I fear that I have dragged on in many areas but that is okay as this topic needs to be thoroughly thought out. There are significant issues with evolution scientifically, theologically and philosophically that must be addressed. Starting with the Imago Dei, that we are image bearers of God in the very faculties of our existence. 

These are things, as Jordan Peterson would say, I'm processing through in real-time. My aim is not to state the evolution as a whole should be taken out of the equation, as I fully believe that it does exist in a capacity, but that when it comes to humans - they did not evolve, they were divinely created as were the heavenly beings. 

[It is important to note that earth is very much a reflection of heaven when it comes to the beings that occupy the space. For more on this,See G.K. Beale; The Use of Daniel in Jewish Apocalyptic Literature and in the Revelation of St. John.” Also, Beale goes into greater detail on that topic in “The Temple and the Church’s Mission: A Biblical Theology of the Dwelling Place of God.”

As I previously mentioned, since the fall everything is aiming toward chaos, everything in this world is decaying, deluded and falling into entropy. However, notice what the WORD of God says about our moral aspect once we are saved: 

Colossians 3:9-10:
Do not lie to one another, seeing that you have put off the old self with its practices and have put on the new self, which is being renewed in knowledge after the image of its Creator.

[Exegetical Notes: We have already seen that God made man in his own image; and we have seen in what that image consisted. See the notes on  Genesis 1:26, and on  Ephesians 4:23; Ephesians 4:24. Does not the apostle refer here to the case of an artist, who wishes to make a perfect resemblance of some exquisite form or person? God, in this case, is the artist, man is the copy, and God himself the original from which this copy is to be taken. Thus, then, man is made by his Creator, not according to the image or likeness of any other being, but according to his own; the image του Κτισαντος, of the Creator. And as the Divine nature cannot exist in forms or fashions, moral qualities alone are those which must be produced. Hence the apostle, interpreting the words of Moses, says that the image in which man was made, and in which he must be remade, ανακαινουμενον, made anew, consists in knowledge, righteousness, and true holiness.]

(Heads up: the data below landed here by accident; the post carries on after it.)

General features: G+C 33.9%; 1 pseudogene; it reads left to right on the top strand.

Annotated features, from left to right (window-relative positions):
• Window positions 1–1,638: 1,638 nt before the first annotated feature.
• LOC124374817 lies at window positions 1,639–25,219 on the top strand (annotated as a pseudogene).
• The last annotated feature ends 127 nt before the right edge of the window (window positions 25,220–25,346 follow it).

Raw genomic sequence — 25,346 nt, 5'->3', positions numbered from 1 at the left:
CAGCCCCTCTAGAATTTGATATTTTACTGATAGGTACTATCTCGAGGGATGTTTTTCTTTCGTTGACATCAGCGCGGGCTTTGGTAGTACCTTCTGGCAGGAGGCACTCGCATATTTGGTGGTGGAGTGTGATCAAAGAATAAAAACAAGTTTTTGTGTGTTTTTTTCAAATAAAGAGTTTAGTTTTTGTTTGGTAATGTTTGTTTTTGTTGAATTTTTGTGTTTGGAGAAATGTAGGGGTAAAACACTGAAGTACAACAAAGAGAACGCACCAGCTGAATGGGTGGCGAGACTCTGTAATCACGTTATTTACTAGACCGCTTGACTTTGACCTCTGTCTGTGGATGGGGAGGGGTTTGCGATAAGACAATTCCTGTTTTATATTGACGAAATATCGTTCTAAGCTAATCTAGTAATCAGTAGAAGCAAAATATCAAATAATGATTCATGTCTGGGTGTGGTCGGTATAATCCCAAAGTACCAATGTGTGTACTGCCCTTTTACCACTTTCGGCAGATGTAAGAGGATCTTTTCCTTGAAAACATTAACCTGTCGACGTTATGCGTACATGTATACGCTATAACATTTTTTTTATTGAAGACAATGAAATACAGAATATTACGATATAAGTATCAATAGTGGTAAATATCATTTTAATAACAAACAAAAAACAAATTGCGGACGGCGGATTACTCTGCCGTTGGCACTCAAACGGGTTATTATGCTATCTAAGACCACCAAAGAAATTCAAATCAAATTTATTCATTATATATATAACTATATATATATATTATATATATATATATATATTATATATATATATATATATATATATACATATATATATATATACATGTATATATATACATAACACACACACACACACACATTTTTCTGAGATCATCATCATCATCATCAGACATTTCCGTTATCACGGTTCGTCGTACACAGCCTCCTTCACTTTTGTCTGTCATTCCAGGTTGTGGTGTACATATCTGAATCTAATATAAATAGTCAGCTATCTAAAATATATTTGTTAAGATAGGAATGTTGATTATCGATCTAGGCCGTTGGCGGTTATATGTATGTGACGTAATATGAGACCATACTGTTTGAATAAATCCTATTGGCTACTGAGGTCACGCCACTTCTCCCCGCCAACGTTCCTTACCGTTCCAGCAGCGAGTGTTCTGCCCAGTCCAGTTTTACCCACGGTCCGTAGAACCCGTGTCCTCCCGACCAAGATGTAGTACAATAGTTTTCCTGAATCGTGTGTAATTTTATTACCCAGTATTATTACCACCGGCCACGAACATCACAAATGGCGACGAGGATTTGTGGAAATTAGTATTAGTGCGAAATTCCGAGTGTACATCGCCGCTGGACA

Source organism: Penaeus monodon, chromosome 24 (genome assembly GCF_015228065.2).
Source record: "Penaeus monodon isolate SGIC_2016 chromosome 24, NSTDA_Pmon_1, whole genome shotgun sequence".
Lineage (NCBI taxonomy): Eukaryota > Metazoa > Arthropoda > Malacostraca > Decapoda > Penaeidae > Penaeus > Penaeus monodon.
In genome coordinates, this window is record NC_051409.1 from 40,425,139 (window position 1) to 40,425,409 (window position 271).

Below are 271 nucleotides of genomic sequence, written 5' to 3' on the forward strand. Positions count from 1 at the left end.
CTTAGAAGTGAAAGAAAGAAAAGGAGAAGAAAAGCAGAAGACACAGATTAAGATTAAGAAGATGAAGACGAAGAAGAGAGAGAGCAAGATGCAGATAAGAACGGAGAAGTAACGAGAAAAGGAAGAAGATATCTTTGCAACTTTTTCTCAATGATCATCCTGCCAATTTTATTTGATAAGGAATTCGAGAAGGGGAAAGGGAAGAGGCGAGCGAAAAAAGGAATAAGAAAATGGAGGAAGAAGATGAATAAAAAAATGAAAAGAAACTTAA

The Bible is vividly clear that we were originally created in God's image and have the byproducts of that process, as I mentioned prior. We, in a fallen world, were given a savior, a savior that could redeem the Imago Dei to its original glory. That man, that savior, is Jesus Christ. He has now allowed humanity to reconcile and redeem their Imago Dei and one day, return to the Garden. 

Subjecting Imago Dei to the neo-Darwinian evolution model puts into question not only the
Bible and the human race but also the Gospel, itself.